There are sparkly decorations everywhere, peppermint mochas are appearing at the coffee shop, and your mailbox is crammed with ads for door-buster sales. Yep, it’s the season for the gift-giving celebrations of Christmas and Hanukkah! But you don’t have to belong to any religion to have some fun this season. Here are a few cultural holidays that anyone can enjoy, along with television series to watch for hours on end while you’re off from work and school.
Way back in December of 1997, millions of Seinfeld fans tuned in to watch the episode “The Strike” and were introduced to Festivus, a made-up holiday celebrated by Frank Costanza as a rebellion against the commercialism of Christmas. Fast forward to the present, and lots of people have taken to celebrating Festivus in their homes, dorms, and workplaces. The common rituals of Festivus are as follows:
1) Displaying the Festivus Pole – an unadorned aluminum pole. (You can actually buy these online!)
2) A celebratory Dinner – make anything you like, as long as it’s celebratory.
3) Airing of Grievances – this takes place immediately after dinner is served. Participants take turns complaining about how everyone has disappointed them in the past year.
4) Feats of Strength – after dinner, the head of the household selects a person to challenge to a wrestling match. Festivus officially ends when the head of the household is pinned.
Fun fact: Festivus actually goes back to 1966 when Seinfeld writer Dan O’Keefe’s father first instituted the tradition to celebrate an anniversary, and the family continued to celebrate it whenever Papa O’Keefe felt like it. Instead of an aluminum pole they had a clock in a bag, and they shared a Pepperidge Farm cake decorated with M&Ms
Binge Watch: Seinfeld. What else?
Maybe you’ve seen Boxing Day on your wall calendar and had no idea what it was. Let’s Return Unwanted Gifts Day? A fisticuffs tournament over the last piece of pie? Nope! It’s a holiday in Great Britain and almost every place the British settled, except for the U.S. Nobody is sure where the name originated, though some believe it comes from the alms boxes set up in churches during the Advent season (which were then broken open and distributed on the 26th), or from the gift boxes presented to servants who had to work on Christmas but had the following day off.
Whatever purpose it once had, Boxing Day is now a relaxing day off to visit relatives, sit around and eat leftovers, and watch soccer. Among the wealthy, fox hunting used to be a popular Boxing Day activity before the practice was banned in 2004. Those with disposable income now hunt for bargains instead – it has become a huge shopping day, comparable to our Black Friday.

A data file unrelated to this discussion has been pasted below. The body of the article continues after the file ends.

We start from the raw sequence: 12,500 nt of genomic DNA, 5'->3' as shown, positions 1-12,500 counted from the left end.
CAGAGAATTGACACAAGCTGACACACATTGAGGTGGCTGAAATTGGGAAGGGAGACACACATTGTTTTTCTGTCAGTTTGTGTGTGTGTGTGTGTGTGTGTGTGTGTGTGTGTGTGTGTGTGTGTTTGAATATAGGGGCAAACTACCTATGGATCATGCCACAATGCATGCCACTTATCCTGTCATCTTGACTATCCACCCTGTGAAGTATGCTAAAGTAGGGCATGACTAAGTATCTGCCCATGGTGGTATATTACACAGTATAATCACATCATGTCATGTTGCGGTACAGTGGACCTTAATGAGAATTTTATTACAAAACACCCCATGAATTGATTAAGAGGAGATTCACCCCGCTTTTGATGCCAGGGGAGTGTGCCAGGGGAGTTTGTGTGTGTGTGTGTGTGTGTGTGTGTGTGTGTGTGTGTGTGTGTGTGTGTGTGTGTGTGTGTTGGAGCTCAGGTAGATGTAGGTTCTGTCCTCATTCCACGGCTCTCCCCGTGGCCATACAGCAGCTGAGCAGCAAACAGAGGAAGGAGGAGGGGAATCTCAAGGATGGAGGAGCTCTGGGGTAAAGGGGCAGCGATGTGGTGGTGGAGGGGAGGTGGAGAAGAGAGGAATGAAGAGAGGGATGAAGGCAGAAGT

Binge Watch: If you’re not going to tune in to one of 10 Premier League games, pick up a Blu-Ray of The Paradise, a BBC series following a shop girl in Britain’s first department store.
December 26-January 1
Born out of the Black nationalist movement, Kwanzaa is a relatively young holiday, created in 1966 by Black Studies professor and activist Maulana Karenga as a way for African American to celebrate their heritage and connect to their community. It fuses elements from numerous African cultures – the term Kwanzaa derives from the Swahili phrase “matunda ya Kwanza” or “first fruits of the harvest,” and draws from the harvest celebrations of the Ashanti, Yoruba, Ibo, and other West African tribes (from which most African Americans have descended). There’s feasting and singing, of course, but the most important part of Kwanzaa is celebration of the seven principles – things like creativity and self-determination – that are represented by lighting one candle each night of the holiday.
Kwanzaa reached its height in the 1980s and 1990s, and about 2% of the U.S. population celebrates the holiday today. However, Americans of any heritage can set out a kinara on the mantle and celebrate our country’s diverse history.
Binge Watch: Roots, Alex Haley’s award-winning exploration of his family’s background.
Which holidays are you celebrating this year?